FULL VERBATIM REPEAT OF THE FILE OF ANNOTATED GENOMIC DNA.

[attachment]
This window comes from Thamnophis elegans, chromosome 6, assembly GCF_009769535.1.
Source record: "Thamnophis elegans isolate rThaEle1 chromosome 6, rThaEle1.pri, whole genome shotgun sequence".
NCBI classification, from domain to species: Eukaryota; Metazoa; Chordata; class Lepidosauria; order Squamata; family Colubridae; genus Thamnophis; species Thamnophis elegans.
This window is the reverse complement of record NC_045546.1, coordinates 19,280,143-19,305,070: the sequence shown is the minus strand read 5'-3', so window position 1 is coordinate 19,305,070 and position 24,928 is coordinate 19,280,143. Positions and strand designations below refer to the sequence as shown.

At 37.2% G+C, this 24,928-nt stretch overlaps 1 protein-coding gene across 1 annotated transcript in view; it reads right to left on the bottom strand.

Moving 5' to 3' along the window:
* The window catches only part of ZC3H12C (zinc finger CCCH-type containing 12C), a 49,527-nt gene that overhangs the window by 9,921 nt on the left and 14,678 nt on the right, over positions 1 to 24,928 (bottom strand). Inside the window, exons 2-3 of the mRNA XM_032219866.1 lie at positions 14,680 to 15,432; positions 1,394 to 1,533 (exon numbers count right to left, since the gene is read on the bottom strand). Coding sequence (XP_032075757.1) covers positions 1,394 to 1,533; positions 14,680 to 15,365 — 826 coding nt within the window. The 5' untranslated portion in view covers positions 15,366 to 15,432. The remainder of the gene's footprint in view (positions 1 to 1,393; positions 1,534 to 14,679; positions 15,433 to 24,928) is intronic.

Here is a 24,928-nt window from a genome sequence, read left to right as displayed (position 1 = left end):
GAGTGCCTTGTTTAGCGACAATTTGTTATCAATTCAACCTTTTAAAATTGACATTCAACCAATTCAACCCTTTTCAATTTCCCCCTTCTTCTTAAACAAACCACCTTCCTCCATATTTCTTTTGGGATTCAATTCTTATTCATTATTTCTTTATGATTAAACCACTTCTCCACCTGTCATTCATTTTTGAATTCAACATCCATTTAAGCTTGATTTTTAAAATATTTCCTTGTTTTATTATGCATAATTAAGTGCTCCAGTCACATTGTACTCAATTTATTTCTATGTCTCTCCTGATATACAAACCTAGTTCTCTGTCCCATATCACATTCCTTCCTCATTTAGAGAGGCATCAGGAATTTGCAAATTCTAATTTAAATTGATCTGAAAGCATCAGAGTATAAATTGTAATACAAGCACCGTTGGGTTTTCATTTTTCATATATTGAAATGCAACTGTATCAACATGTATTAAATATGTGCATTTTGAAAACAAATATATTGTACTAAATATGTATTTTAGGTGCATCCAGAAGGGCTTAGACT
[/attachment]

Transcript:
This window comes from Thamnophis elegans, chromosome 6, assembly GCF_009769535.1.
Source record: "Thamnophis elegans isolate rThaEle1 chromosome 6, rThaEle1.pri, whole genome shotgun sequence".
NCBI classification, from domain to species: Eukaryota; Metazoa; Chordata; class Lepidosauria; order Squamata; family Colubridae; genus Thamnophis; species Thamnophis elegans.
This window is the reverse complement of record NC_045546.1, coordinates 19,280,143-19,305,070: the sequence shown is the minus strand read 5'-3', so window position 1 is coordinate 19,305,070 and position 24,928 is coordinate 19,280,143. Positions and strand designations below refer to the sequence as shown.

At 37.2% G+C, this 24,928-nt stretch overlaps 1 protein-coding gene across 1 annotated transcript in view; it reads right to left on the bottom strand.

Moving 5' to 3' along the window:
* The window catches only part of ZC3H12C (zinc finger CCCH-type containing 12C), a 49,527-nt gene that overhangs the window by 9,921 nt on the left and 14,678 nt on the right, over positions 1 to 24,928 (bottom strand). Inside the window, exons 2-3 of the mRNA XM_032219866.1 lie at positions 14,680 to 15,432; positions 1,394 to 1,533 (exon numbers count right to left, since the gene is read on the bottom strand). Coding sequence (XP_032075757.1) covers positions 1,394 to 1,533; positions 14,680 to 15,365 — 826 coding nt within the window. The 5' untranslated portion in view covers positions 15,366 to 15,432. The remainder of the gene's footprint in view (positions 1 to 1,393; positions 1,534 to 14,679; positions 15,433 to 24,928) is intronic.

Here is a 24,928-nt window from a genome sequence, read left to right as displayed (position 1 = left end):
GAGTGCCTTGTTTAGCGACAATTTGTTATCAATTCAACCTTTTAAAATTGACATTCAACCAATTCAACCCTTTTCAATTTCCCCCTTCTTCTTAAACAAACCACCTTCCTCCATATTTCTTTTGGGATTCAATTCTTATTCATTATTTCTTTATGATTAAACCACTTCTCCACCTGTCATTCATTTTTGAATTCAACATCCATTTAAGCTTGATTTTTAAAATATTTCCTTGTTTTATTATGCATAATTAAGTGCTCCAGTCACATTGTACTCAATTTATTTCTATGTCTCTCCTGATATACAAACCTAGTTCTCTGTCCCATATCACATTCCTTCCTCATTTAGAGAGGCATCAGGAATTTGCAAATTCTAATTTAAATTGATCTGAAAGCATCAGAGTATAAATTGTAATACAAGCACCGTTGGGTTTTCATTTTTCATATATTGAAATGCAACTGTATCAACATGTATTAAATATGTGCATTTTGAAAACAAATATATTGTACTAAATATGTATTTTAGGTGCATCCAGAAGGGCTTAGACT